I checked into I&O Surgery on 19 August 2002. The surgery took about one hour, from 8:00 to 9:00, and I was recovered and ready to leave by 12:00 noon. My Mom drove me home. She has car seats in the front that lay all the way back. I was in NO PAIN when I left I&O because they inject the inside of you with lots of novacaine while you're under anesthesia. My insurance company would not pay for even one night stay for this procedure so the doctors make sure you are numb when you leave for the ride home. This glorious numbness lasted about 10 hours. Then the pain hit! He gave me strong painkillers, which helped, but didn't give me as much relief as I wish I could have had. The really unpleasant part is the stitches that pull every time you move. I stayed at my Mom's for a week so I wouldn't have to go up and down steps.
Now today, 28 August, I've had my sutures removed and feel MUCH better. Suture removal was not at all bad, but I did take my pain medications before going. The doctor said my incision healed very clean and looks great (no open spots). I do have to be careful for the next few weeks so I don't split it (which is unusual after a clean healing, but can happen). He pressed on the area which always sent me through the roof, and I could already tell a difference! Of course I'm still having some pain, but it's a different, surgical type of pain. He said my tailbone was really hooked and prominent and he's sure I'll feel much better now that it's gone.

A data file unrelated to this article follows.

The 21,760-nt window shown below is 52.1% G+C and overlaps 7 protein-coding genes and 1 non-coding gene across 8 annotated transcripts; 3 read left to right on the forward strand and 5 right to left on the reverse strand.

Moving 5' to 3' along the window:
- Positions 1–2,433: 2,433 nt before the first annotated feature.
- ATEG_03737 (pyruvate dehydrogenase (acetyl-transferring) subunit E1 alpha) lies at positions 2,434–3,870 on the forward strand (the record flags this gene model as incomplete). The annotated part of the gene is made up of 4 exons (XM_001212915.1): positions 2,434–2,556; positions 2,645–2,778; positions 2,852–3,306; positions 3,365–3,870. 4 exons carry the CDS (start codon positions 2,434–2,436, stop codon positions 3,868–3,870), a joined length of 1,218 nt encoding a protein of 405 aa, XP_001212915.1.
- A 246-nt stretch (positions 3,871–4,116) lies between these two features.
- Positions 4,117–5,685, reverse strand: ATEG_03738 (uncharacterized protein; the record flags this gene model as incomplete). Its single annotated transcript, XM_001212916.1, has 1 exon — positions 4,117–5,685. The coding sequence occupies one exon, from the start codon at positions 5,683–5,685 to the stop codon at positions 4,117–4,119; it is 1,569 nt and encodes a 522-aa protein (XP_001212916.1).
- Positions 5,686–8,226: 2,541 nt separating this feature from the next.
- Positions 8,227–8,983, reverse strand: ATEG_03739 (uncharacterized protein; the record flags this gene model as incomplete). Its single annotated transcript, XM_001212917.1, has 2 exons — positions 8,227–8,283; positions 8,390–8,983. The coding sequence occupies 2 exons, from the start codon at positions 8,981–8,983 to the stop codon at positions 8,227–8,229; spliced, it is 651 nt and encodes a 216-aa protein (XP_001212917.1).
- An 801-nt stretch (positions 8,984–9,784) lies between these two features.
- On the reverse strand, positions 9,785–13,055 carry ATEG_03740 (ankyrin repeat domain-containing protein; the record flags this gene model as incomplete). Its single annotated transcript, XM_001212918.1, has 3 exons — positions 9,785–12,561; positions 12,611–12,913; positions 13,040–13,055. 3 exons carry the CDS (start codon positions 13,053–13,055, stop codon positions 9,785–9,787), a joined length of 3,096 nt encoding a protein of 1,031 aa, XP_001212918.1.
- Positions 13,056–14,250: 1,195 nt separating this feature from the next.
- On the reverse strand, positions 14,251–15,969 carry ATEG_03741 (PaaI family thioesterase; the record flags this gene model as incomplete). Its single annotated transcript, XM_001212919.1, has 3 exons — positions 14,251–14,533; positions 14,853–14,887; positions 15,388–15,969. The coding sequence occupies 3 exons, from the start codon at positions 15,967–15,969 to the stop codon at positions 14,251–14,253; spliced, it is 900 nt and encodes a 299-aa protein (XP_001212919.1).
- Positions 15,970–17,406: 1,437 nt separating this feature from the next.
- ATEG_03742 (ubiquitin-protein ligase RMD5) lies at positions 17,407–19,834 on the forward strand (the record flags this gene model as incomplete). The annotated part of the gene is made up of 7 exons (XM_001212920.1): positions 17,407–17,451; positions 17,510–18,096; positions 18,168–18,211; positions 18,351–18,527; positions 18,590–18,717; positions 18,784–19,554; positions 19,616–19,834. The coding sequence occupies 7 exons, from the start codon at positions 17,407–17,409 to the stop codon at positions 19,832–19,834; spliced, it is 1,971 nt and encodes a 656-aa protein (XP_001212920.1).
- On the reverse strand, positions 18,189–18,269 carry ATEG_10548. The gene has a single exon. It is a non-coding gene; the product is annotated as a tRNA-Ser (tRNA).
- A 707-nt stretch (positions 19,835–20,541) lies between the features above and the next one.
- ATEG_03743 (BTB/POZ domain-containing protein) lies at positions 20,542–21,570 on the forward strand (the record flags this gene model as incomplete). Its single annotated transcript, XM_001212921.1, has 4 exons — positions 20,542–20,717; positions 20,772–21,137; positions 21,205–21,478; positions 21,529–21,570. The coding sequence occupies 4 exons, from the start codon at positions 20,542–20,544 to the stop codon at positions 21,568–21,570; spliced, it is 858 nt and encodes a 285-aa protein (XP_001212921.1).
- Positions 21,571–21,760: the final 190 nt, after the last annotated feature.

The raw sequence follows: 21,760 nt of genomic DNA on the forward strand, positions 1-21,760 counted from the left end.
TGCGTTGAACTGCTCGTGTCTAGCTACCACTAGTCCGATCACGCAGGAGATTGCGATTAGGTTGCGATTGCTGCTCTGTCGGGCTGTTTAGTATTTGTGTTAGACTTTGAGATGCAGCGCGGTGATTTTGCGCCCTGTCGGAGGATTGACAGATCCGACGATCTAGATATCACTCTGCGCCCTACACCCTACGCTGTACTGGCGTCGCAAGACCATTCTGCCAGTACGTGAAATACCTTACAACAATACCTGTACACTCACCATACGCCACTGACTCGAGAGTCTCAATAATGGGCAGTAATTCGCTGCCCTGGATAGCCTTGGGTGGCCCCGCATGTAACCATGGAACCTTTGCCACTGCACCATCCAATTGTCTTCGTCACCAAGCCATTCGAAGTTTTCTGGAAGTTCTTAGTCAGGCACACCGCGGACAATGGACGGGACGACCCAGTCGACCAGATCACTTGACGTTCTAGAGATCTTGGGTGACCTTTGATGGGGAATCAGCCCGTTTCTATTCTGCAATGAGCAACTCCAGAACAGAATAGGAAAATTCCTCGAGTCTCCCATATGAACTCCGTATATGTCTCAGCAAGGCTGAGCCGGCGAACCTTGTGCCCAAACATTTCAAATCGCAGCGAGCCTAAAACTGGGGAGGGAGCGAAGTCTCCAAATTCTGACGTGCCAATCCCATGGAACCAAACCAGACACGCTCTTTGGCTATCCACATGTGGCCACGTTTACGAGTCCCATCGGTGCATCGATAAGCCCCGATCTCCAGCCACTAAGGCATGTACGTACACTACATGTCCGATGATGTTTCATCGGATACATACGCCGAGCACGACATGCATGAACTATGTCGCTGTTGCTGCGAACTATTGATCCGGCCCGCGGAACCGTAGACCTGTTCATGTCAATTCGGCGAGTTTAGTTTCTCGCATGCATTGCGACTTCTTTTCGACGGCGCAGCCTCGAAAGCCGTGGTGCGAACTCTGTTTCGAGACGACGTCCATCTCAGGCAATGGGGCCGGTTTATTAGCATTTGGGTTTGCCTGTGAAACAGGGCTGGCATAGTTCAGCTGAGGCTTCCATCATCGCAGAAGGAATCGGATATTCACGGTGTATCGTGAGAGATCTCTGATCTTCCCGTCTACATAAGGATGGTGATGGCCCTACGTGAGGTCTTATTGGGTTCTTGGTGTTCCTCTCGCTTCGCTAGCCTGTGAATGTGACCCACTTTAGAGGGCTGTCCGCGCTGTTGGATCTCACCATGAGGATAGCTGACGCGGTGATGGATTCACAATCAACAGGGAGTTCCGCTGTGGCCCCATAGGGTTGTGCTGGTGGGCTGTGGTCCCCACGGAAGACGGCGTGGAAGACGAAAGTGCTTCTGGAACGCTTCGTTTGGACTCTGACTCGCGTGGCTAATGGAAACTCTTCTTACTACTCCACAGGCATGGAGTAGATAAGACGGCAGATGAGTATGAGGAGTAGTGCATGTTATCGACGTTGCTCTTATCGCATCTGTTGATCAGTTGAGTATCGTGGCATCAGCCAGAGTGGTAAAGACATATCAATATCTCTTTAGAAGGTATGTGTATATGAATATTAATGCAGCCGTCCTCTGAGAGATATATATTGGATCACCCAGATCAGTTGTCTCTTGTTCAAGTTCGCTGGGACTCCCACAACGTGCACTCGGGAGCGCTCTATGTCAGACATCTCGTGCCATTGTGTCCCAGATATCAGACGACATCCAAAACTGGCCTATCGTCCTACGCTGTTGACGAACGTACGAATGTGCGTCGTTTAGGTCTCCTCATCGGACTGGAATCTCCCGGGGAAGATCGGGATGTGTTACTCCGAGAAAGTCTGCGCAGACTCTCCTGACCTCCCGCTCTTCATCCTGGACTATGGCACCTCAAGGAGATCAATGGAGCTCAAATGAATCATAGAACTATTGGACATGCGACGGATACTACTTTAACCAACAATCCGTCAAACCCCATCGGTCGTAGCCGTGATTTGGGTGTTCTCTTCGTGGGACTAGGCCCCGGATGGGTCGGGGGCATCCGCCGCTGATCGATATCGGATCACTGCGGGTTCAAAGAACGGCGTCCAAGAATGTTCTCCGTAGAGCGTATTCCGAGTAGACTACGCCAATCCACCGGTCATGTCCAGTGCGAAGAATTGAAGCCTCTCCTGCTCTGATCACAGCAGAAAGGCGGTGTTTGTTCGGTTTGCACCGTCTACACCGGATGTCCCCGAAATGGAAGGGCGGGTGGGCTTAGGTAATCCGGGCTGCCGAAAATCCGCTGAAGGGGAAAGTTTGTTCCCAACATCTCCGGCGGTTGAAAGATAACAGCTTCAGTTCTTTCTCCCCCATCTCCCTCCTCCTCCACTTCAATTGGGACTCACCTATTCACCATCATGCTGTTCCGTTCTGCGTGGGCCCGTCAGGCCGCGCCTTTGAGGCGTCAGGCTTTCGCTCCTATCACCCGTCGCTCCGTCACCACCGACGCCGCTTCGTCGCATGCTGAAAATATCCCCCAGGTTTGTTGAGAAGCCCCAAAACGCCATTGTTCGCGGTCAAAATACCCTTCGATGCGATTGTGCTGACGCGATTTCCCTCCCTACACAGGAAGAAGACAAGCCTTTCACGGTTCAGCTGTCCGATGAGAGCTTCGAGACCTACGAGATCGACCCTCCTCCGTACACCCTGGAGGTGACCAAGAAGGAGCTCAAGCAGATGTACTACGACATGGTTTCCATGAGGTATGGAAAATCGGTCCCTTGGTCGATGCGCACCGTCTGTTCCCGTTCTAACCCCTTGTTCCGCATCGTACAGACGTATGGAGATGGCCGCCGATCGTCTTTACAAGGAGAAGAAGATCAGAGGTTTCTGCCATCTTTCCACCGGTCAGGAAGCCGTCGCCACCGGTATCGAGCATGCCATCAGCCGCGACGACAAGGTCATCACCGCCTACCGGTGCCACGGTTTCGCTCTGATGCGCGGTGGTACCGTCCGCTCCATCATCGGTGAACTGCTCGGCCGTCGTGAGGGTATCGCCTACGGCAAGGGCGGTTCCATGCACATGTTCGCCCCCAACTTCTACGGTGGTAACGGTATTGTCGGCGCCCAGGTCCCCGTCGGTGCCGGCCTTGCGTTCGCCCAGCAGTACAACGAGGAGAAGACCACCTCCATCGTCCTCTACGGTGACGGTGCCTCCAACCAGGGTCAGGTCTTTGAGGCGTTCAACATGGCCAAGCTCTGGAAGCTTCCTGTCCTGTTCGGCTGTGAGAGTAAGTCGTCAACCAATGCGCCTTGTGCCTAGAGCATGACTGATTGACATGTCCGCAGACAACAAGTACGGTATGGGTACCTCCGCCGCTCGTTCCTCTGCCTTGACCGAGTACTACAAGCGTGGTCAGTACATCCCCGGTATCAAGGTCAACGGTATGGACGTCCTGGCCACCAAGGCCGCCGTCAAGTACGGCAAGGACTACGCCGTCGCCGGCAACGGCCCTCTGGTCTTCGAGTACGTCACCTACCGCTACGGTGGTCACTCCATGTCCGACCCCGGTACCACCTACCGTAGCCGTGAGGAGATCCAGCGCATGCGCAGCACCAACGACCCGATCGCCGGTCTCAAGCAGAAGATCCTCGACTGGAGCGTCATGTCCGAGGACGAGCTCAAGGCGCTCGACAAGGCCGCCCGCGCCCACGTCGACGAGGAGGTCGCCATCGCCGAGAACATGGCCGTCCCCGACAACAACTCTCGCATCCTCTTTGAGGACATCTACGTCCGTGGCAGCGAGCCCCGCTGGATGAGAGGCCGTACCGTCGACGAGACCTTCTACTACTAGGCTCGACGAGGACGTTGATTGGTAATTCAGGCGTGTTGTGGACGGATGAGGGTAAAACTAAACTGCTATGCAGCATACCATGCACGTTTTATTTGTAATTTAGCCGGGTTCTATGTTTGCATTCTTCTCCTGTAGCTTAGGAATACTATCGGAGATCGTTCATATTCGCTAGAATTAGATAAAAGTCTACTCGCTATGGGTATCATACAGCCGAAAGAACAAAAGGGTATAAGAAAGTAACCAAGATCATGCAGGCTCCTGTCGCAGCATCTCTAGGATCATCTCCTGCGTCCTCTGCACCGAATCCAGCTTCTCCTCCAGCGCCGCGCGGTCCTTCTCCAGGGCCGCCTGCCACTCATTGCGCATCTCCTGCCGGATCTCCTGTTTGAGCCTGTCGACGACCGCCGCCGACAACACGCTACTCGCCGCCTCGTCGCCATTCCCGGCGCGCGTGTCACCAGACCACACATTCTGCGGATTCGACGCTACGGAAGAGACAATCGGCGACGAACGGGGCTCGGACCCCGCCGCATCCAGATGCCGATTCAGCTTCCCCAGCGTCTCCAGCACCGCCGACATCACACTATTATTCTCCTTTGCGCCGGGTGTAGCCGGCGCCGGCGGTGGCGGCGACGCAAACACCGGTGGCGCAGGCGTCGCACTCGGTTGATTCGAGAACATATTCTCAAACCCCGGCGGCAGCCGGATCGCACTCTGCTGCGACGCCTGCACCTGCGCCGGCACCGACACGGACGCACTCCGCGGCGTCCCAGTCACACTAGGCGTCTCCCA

Yesterday (September 02) I sat on a very soft couch for about 5 minutes, and again today for 5 minutes. To other people that might not sound like much, but to someone like us, it's a big accomplishment. I've had many people who prayed for my surgery and recovery and I give God the credit for my great progress. I also can walk up and down stairs, but I do it slowly and very carefully.
I had my tailbone removed 19 August 2002. One week ago I was able (for the first time in 18 months) to sit down in a restaurant without my donut pillow! It was a great accomplishment for me. I did change my position a few times, and had to sit with my leg under me occasionally, but I did it!
The place where the tailbone was does not hurt anymore, but the bone left behind that they had to file to a suitable new shape does still hurt. My oxycontin was just reduced from 40 mg twice a day to 30 mg. twice a day. Next month we will try 20 mg. I just saw my doctor last week and he said it is normal to have this pain and it can take 4 to 12 months to totally recover. He also said I may still have some sutures inside which have not yet totally dissolved. Whatever result I have on August 19, 2003 next year will be the final result.
So far, I still am happy I had the surgery, but the first ten days afterwards were really tough. I'm not saying that to scare people, but to help them prepare for help at home afterwards and to realize that it WILL get better.
Also, anyone having this surgery should be on stool softeners for about four days before surgery and continue afterwards as long as your doctors suggests. This is very important as the pain killers will constipate you and the last thing you want with stitches that close to your butt is constipation. I followed my doctor's advice and can say that the first BM was not anywhere near as bad as I thought it would be. Hope I haven't grossed anyone out with this. Just remember, knowledge is power.
Take care and Happy Trails to all,